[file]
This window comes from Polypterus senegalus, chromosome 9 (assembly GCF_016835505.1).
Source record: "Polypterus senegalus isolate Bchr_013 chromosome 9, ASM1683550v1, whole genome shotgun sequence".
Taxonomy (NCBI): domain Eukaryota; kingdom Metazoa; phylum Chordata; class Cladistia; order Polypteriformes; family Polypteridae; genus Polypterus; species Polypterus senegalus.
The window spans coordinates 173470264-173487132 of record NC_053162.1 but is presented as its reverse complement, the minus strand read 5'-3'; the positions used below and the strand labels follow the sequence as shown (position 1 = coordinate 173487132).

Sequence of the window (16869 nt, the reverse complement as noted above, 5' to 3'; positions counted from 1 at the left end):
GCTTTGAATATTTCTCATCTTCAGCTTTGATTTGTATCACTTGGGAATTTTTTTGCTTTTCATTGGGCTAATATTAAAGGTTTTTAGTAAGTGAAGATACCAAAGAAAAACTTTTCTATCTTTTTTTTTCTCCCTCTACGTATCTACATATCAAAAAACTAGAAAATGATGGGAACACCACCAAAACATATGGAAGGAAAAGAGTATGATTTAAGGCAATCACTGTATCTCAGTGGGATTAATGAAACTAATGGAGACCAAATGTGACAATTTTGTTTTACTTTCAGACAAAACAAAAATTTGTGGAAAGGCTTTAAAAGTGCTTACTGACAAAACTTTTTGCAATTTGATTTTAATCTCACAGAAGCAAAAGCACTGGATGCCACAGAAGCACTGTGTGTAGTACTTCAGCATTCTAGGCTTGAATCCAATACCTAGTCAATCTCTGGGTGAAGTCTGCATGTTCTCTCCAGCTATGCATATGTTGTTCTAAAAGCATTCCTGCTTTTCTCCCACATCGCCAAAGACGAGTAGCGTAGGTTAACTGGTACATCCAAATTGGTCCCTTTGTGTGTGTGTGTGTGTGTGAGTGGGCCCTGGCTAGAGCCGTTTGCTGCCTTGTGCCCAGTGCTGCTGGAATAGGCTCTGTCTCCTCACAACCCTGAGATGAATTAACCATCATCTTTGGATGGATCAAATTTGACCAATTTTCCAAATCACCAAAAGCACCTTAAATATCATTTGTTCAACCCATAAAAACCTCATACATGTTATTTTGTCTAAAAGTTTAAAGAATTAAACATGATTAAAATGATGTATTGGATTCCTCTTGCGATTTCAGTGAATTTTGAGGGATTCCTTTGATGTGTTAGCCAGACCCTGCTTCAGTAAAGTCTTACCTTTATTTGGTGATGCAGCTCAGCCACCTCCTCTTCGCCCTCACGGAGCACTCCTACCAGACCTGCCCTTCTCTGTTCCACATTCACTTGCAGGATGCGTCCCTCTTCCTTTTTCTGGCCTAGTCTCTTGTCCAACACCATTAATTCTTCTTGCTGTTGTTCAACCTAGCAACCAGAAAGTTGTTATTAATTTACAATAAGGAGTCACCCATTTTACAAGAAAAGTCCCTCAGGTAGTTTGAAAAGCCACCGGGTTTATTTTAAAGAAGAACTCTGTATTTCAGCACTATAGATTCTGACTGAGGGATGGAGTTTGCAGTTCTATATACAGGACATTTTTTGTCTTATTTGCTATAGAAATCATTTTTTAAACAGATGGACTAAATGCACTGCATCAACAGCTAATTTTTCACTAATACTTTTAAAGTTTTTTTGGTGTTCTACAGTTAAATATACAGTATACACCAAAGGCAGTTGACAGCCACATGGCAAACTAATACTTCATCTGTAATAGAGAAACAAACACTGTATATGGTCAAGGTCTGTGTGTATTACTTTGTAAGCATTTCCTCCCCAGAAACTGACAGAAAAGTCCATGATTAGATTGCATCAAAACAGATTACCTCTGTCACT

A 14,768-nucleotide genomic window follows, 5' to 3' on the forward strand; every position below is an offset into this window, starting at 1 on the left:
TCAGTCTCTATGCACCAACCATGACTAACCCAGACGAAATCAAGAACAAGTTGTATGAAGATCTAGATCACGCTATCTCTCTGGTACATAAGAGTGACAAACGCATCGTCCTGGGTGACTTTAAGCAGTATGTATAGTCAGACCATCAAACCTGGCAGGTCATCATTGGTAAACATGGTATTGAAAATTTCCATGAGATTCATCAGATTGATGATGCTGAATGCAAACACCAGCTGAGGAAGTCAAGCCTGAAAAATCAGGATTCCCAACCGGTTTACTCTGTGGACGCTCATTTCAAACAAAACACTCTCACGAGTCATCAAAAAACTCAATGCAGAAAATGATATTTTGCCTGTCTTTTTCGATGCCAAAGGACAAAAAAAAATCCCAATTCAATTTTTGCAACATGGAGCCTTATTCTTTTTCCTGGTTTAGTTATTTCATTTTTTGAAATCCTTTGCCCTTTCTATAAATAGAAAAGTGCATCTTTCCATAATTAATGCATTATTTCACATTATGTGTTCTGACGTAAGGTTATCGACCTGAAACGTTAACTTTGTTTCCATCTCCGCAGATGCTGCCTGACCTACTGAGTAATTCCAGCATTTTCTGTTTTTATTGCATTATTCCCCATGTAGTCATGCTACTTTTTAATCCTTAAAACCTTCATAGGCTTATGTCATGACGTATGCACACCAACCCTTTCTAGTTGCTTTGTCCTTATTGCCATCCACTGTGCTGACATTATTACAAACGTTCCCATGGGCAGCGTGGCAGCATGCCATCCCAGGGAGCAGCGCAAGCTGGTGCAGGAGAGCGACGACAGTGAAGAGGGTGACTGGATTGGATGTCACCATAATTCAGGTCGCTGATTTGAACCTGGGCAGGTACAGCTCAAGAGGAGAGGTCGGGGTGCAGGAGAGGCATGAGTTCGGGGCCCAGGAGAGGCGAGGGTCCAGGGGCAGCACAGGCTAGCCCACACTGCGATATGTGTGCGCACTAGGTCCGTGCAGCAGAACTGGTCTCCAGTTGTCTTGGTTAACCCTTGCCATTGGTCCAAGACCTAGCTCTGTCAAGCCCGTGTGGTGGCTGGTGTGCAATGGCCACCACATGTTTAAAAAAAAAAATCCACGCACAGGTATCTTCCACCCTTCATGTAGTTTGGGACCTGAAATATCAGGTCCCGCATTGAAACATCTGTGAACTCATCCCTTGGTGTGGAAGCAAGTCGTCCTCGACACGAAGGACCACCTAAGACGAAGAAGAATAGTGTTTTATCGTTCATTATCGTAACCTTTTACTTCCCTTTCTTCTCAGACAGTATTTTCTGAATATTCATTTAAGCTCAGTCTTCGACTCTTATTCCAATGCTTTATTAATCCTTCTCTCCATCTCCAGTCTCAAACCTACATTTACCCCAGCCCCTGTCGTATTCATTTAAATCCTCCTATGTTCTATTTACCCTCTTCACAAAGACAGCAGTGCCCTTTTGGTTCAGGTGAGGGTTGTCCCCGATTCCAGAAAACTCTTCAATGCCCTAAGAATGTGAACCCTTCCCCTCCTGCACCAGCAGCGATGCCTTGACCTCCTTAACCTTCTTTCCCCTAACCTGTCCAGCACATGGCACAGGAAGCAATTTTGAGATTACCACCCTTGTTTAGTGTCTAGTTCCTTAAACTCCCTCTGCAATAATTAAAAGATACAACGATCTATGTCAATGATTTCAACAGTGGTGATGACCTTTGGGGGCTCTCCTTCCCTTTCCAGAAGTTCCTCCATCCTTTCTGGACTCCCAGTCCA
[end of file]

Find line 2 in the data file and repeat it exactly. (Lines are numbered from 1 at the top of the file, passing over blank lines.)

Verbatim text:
Source record: "Polypterus senegalus isolate Bchr_013 chromosome 9, ASM1683550v1, whole genome shotgun sequence".